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together side by side, amid mirth and shouts and laughter. Across the creek, a few hundred yards, stands Rosewell, the ancient Page mansion, stark and lonely, a solid cube of ninety feet. Once it was flanked by great and numerous out-buildingsstables, barns, warehouses, and negro quarters. All have vanished before the years, and nothing is left except the stately

old mansion.

When it was built, in 1725-30, it was the largest mansion in Virginia, and continued such for many years. The great hall was wainscoted with mahogany, and the balustrade of the grand stair-way, also of mahogany, was beautifully carved by hand to represent baskets of fruit, flowers, etc. The roof was originally covered with lead, but during the Revolution it was stripped for bullets by its master, the fiery patriot, John Page. He came out of the war with broken fortunes, his large plantations going one after another to pay his debts. Shortly after his death, the place was sold for twelve thousand dollars to a man, who, after making a fortune by selling everything he could sell, from the trees on the lawn to the wainscoting in the hall, sold the place, stripped and denuded as it was, at a large advance. The vandal not only sold the bricks around the grave-yard, and the fine old cedars in the avenue, but what was even worse, whitewashed the superb

carved mahogany wainscoting and balustrade. Once again it is in the hands of gentlefolk.

There is a tradition that at this house Thomas Jefferson spent some time, while absent from his seat in Congress in 1775-76, in reflection and study, crystallizing into worthy expression those principles which he was shortly afterward to set forth in the "Great Declaration." It is said that he then submitted his rough draft of that great paper to his friend John Page before it was seen by any one else, and when independence was no more than a possibility. The summer-house on the roof is pointed out as the spot where the paper was read and discussed. There is, perhaps, nothing to substantiate the legend, except that it extendeth back to a "time whereof the memory of man runneth not to the contrary," and has always been one of the traditions of the house.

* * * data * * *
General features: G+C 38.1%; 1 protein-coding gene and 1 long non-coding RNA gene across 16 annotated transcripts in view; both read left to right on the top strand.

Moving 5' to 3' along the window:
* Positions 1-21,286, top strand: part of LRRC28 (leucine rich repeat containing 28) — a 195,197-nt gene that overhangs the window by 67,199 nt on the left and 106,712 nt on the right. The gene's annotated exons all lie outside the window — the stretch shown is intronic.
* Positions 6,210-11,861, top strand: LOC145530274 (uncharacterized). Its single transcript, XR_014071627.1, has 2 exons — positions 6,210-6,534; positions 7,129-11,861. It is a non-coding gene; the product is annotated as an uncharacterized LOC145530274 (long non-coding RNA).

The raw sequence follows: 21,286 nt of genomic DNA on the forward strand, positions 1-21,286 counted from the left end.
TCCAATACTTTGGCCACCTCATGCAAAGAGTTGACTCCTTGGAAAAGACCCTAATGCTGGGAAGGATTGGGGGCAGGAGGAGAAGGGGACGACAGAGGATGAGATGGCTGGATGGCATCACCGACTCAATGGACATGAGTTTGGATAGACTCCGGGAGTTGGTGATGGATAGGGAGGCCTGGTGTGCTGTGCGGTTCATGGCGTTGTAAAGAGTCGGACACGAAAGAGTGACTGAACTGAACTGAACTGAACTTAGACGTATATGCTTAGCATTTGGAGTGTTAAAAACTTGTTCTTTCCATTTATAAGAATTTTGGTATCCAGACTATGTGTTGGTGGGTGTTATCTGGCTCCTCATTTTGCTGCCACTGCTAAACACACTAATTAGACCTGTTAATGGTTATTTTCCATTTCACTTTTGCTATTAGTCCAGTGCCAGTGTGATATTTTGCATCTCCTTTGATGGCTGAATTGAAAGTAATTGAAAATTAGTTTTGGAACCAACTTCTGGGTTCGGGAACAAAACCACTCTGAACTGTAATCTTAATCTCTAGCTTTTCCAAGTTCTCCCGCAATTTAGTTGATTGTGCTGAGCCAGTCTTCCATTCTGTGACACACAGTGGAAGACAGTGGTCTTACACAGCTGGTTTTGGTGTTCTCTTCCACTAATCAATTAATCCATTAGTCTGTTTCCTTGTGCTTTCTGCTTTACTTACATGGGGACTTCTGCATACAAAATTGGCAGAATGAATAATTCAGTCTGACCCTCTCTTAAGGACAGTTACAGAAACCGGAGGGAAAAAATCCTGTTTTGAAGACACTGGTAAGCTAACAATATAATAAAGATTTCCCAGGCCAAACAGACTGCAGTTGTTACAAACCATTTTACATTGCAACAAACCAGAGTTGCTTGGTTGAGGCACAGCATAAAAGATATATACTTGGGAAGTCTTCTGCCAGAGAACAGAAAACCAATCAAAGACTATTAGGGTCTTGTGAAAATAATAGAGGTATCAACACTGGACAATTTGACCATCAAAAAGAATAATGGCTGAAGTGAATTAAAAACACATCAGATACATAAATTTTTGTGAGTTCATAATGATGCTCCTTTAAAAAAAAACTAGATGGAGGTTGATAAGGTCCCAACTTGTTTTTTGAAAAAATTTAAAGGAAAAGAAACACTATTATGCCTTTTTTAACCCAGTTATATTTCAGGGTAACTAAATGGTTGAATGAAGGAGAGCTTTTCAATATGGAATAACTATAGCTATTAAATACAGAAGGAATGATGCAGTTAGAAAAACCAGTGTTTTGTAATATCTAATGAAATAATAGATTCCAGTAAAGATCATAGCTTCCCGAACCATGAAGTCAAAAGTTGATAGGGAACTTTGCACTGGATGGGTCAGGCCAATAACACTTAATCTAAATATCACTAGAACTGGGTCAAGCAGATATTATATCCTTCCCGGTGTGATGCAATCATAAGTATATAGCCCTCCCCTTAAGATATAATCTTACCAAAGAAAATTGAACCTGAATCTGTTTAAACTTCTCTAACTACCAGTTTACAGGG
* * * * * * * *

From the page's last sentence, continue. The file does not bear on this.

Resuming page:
The founder of the Page family in Virginia was "Collonel John Page," who, thinking that a principality in Utopia might prove better than an acre in Middlesex, where he resided, came over in 1656. He had an eye for "bottom-land," and left his son Matthew an immense landed estate, which he dutifully increased by marrying Mary Mann, the rich heiress of Timber Neck. Their son, Mann, was a lad thirteen years old when his father died. After be

INTERIOR OF ROSEWELL MANSION.

ing sent to Eton, he came back and took his place at the "Council Board," as his fathers did before him and his descendants did after him.